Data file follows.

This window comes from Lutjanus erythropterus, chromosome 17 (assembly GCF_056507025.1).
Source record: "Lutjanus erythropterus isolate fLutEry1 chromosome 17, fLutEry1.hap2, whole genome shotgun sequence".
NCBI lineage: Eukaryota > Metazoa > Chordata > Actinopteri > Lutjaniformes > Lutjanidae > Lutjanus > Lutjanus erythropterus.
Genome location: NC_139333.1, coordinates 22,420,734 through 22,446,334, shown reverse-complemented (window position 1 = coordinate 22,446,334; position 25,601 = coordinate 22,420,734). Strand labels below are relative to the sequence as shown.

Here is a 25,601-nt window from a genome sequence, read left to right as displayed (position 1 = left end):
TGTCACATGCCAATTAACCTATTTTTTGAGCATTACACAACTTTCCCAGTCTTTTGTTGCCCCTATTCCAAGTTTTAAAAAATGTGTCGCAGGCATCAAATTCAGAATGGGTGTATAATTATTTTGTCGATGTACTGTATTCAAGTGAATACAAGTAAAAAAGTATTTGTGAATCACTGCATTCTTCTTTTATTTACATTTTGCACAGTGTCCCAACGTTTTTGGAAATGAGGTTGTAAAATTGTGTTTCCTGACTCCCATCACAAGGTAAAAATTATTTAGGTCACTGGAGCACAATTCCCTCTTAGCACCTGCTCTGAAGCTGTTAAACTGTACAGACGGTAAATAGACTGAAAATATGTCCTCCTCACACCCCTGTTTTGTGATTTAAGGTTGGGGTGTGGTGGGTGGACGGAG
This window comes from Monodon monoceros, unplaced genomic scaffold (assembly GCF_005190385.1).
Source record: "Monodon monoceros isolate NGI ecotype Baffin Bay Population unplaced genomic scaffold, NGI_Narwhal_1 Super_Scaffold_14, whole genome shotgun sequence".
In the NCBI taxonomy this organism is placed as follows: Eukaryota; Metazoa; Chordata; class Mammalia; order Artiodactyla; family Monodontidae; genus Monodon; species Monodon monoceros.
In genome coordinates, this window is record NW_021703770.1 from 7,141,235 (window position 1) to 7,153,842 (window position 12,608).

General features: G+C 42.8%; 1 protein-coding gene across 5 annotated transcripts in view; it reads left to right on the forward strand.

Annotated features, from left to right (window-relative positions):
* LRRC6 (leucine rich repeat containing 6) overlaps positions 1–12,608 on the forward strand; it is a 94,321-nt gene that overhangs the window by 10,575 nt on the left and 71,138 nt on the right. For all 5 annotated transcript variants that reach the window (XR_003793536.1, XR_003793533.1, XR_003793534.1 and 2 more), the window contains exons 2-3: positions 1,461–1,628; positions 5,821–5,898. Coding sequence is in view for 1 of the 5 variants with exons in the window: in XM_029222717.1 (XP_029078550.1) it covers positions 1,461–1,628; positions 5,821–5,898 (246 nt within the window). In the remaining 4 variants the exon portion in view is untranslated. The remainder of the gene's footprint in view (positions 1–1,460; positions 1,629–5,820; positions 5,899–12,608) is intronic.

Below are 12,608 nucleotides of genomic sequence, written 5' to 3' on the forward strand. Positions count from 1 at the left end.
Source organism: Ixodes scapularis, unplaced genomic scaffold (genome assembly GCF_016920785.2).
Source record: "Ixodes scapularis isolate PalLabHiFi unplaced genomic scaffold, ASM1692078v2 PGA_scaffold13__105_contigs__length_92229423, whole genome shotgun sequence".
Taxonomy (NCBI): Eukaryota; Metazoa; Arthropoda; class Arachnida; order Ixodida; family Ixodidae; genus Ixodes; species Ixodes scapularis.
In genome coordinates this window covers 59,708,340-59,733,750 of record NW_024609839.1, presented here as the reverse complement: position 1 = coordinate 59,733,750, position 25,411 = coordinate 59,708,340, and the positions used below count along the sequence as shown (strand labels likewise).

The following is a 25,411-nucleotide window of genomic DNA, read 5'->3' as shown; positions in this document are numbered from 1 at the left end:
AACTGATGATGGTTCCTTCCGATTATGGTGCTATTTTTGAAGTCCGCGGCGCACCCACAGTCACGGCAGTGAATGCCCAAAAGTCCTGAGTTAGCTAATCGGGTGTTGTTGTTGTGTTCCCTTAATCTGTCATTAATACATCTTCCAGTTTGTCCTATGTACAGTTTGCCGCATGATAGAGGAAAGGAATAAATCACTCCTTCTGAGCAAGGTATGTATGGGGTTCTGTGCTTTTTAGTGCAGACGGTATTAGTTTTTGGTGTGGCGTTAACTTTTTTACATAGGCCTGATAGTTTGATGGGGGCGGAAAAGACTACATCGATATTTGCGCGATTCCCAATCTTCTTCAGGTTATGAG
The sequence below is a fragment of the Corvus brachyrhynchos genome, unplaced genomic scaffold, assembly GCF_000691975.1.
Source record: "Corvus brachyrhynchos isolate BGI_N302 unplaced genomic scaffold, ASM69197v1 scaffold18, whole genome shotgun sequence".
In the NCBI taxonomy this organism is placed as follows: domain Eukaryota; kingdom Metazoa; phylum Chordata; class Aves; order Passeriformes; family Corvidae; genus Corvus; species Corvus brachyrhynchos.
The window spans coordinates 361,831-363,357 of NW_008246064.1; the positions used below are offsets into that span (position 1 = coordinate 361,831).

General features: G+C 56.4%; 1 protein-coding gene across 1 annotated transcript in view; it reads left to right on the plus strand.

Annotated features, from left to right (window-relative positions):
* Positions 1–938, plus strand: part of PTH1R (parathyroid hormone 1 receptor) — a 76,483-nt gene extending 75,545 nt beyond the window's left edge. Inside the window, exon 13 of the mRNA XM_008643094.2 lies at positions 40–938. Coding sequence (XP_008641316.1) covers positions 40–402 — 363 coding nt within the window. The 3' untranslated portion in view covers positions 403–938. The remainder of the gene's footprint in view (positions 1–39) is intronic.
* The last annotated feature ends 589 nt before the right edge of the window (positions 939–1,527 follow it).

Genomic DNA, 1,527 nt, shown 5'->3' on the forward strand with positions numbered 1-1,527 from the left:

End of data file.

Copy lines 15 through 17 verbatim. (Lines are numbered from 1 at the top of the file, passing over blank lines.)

Source organism: Ixodes scapularis, unplaced genomic scaffold (genome assembly GCF_016920785.2).
Source record: "Ixodes scapularis isolate PalLabHiFi unplaced genomic scaffold, ASM1692078v2 PGA_scaffold13__105_contigs__length_92229423, whole genome shotgun sequence".
Taxonomy (NCBI): Eukaryota; Metazoa; Arthropoda; class Arachnida; order Ixodida; family Ixodidae; genus Ixodes; species Ixodes scapularis.